Weak points:

  • Some links to the author’s website are no longer accessible since the release of the Fluent Forever smartphone app.
  • Because the author is an opera singer, the chapter on pronunciation is overtechnical.
  • Fluent Forever only exists in English (As I said in this article on learning English, a lot of good content only exists in the language of Shakespeare, which is just a matter of fact. That said, ultimately, with the right mindset, this weak point is actually a strong point!).

My rating : Fluent Forever By Gabriel Wyner Crushing It! by Gary Vaynerchuk Fluent Forever By Gabriel WynerFluent Forever By Gabriel WynerFluent Forever By Gabriel WynerFluent Forever By Gabriel WynerFluent Forever By Gabriel WynerFluent Forever By Gabriel WynerFluent Forever By Gabriel Wyner

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The handy guide to Gabriel Wyner’s Fluent Forever.

The 05 principles of Fluent Forever:

  1. Make memories more memorable
  2. Maximize laziness
  3. Do not review. Recall!
  4. “Wait, wait, wait. Don’t tell me!”
  5. Rewrite the past

Frequently Asked Questions (FAQs) concerning the book Fluent Forever

1. How has Gabriel Wyner’s Fluent Forever been received by the general public?

Following its release in 2014, Fluent Forever became a WSJ and USA Today national bestseller. In 2017, Gabriel Wyner launched the most successful crowdfunding campaign for an app in history, raising over $1.7 million to create The Fluent Forever App.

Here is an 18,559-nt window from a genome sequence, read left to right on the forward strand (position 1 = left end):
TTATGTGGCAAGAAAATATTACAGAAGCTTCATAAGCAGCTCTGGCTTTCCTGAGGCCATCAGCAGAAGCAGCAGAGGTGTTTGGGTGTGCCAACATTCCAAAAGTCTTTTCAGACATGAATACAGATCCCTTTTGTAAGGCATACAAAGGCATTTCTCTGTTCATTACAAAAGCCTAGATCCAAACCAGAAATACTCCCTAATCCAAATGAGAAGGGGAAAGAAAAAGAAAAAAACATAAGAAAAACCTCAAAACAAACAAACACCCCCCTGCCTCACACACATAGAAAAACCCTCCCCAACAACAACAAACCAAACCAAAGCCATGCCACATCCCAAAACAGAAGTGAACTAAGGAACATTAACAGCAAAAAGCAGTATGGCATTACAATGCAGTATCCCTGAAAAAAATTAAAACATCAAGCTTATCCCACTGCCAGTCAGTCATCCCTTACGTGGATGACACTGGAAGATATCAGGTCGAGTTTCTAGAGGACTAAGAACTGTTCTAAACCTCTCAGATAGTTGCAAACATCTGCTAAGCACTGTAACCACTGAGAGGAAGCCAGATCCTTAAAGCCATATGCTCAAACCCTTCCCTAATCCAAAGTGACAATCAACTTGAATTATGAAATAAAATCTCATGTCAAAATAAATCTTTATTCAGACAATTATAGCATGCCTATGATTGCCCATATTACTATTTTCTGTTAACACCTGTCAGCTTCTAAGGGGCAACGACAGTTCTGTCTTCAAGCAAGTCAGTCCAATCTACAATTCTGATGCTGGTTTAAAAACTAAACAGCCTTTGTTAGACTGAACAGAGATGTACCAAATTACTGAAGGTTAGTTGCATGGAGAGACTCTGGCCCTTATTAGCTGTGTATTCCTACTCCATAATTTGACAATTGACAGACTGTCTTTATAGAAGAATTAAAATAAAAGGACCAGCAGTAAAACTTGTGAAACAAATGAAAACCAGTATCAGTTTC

2. What has been the impact of Fluent Forever?

Fluent Forever takes readers by the hand and explains step-by-step the main techniques for learning any language effectively without ever even spending 2 hours a day on it.

3. Who is the target audience of Fluent Forever?

This book is for anyone who wants to learn a new language as quickly as possible.

4. What is the role of the rewriting process according to Gabriel Wyner?

In his book, Gabriel Wyner argues that the rewriting process is the secret behind long-term memory, which, rewritten enough times, is unforgettable.

5. What is spaced repetition according to Gabriel Wyner?

Spaced repetition is the use of flashcards: a card, virtual or physical, on which a piece of information is written on the front and another on the back. The two pieces of information are linked in one way or another.

The principles of remembering versus principles of forgetting

Principles for rememberingPrinciples for forgetting
Make memories memorableDo not retain memories
Maximize lazinessLearn by heart
Do not review. RecallStudy by reviewing several times
Make the effort to rememberDo not remember
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Who is Gabriel Wyner?

Gabriel Wyner

Born in California, Gabriel Wynery graduated in 2007 from the University of Southern California with a double degree in mechanical engineering and vocal arts performance. Awarded the Renaissance Scholar prize for excellence, he went on to study opera at the Vienna Conservatory, graduating in 2011 with the encouragement of the board. He learned German in 3 months in an immersion program at Middlebury Language School and fell in love with the language learning process.

Gabriel Wyner spent two months in Italy, taking intensive Italian courses. Wanting to bring the principle of immersion into the fold, he developed a system that enables mastery of a language through short daily sessions. In 2010, he managed to learn French in five months, Russian in less than ten years, and more recently Hungarian, Spanish, and Japanese. He published his very first best-selling book in 2014 titled, Fluent Forever: How to Learn Any Language Fast and Never Forget It”.